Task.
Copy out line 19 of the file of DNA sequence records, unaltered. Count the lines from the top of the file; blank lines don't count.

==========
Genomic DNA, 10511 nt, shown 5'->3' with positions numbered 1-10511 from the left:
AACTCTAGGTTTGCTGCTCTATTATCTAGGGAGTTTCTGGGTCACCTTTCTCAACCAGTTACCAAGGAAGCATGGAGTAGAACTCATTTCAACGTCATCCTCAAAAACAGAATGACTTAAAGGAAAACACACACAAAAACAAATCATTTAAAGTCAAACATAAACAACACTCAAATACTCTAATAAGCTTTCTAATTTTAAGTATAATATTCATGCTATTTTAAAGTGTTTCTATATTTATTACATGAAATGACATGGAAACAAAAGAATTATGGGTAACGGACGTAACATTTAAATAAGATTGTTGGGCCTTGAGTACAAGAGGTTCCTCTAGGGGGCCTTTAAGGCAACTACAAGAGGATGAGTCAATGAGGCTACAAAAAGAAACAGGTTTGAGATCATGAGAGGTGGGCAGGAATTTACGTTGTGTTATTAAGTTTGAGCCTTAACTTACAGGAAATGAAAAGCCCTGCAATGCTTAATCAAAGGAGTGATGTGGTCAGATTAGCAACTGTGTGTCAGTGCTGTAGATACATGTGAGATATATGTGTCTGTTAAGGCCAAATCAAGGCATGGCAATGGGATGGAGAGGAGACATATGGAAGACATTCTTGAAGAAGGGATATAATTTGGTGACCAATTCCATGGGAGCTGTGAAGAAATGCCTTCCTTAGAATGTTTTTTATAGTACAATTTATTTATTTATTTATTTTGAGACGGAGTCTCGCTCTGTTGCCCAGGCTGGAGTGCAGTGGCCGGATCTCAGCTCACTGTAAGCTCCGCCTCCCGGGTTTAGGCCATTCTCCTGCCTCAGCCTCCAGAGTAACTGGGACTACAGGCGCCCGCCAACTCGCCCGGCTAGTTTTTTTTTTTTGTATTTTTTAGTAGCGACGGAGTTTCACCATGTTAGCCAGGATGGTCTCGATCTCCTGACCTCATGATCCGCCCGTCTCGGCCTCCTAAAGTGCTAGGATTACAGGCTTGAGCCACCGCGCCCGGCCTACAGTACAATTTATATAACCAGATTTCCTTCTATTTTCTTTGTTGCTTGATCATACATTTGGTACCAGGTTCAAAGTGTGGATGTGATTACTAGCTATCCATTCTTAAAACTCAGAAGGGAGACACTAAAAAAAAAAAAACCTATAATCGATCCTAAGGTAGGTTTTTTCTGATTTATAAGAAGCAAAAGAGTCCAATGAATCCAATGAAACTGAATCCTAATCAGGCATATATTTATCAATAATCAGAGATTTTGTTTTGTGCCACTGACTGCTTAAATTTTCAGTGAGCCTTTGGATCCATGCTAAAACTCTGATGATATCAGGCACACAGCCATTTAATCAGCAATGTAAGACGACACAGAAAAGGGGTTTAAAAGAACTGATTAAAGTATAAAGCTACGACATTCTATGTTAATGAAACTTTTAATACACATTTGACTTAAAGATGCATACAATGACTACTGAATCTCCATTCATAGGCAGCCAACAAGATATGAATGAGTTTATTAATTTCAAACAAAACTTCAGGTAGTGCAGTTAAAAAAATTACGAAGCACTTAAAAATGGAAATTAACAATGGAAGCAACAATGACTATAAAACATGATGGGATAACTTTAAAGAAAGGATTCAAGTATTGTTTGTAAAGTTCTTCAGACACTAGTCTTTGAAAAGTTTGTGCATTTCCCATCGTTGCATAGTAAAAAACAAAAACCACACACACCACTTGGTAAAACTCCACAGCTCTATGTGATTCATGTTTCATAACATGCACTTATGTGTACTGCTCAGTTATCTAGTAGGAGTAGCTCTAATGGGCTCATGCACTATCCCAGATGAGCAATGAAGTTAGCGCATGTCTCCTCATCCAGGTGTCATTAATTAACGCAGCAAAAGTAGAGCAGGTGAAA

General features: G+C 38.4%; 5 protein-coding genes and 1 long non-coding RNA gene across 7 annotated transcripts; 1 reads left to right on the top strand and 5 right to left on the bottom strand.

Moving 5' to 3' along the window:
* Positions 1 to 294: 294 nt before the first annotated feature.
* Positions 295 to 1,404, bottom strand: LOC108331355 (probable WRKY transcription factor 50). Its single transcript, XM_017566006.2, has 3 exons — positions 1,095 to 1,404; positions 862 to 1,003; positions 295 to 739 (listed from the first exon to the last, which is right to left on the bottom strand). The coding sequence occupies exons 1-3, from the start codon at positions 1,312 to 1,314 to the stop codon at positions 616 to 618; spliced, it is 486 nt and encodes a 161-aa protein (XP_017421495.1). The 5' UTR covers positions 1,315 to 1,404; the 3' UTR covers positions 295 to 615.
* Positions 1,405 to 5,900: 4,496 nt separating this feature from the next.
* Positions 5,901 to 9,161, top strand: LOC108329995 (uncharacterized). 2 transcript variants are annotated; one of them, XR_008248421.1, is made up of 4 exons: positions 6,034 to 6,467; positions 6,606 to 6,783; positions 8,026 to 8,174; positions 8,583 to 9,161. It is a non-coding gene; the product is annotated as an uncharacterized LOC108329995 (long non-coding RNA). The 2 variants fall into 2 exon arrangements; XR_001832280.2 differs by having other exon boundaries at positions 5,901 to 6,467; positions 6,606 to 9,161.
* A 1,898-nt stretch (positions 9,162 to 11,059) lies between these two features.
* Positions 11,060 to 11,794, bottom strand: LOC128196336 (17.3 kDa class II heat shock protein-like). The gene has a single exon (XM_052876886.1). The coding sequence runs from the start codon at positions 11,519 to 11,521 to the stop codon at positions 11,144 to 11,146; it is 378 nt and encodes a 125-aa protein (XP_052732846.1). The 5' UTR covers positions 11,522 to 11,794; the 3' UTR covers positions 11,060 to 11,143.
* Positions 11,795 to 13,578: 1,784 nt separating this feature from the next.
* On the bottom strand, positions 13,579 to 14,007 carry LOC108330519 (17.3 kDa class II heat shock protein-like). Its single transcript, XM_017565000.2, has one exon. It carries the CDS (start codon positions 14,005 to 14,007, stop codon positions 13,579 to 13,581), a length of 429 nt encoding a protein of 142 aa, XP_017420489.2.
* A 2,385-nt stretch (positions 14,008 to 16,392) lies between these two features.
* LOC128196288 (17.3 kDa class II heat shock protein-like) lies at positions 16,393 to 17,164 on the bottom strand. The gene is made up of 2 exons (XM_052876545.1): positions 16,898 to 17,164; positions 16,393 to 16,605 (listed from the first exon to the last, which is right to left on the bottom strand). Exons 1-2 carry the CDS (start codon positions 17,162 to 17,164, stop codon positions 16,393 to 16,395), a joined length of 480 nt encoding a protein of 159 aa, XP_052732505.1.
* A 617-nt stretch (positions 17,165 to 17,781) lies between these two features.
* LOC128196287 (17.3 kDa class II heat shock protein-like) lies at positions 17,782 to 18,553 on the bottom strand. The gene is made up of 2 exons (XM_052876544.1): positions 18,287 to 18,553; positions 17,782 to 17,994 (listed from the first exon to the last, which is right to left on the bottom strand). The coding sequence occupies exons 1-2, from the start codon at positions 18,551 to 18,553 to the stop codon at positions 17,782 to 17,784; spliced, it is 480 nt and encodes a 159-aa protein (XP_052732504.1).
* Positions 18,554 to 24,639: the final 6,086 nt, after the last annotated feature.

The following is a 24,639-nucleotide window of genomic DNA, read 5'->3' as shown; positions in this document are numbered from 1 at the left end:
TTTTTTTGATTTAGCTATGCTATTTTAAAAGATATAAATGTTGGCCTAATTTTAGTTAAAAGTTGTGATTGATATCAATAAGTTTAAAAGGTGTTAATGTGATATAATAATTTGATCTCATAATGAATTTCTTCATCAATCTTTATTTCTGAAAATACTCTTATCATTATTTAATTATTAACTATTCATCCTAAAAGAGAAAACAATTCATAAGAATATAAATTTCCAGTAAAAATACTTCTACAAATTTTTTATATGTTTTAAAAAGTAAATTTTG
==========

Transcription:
TTTTTTTGATTTAGCTATGCTATTTTAAAAGATATAAATGTTGGCCTAATTTTAGTTAAAAGTTGTGATTGATATCAATAAGTTTAAAAGGTGTTAATGTGATATAATAATTTGATCTCATAATGAATTTCTTCATCAATCTTTATTTCTGAAAATACTCTTATCATTATTTAATTATTAACTATTCATCCTAAAAGAGAAAACAATTCATAAGAATATAAATTTCCAGTAAAAATACTTCTACAAATTTTTTATATGTTTTAAAAAGTAAATTTTG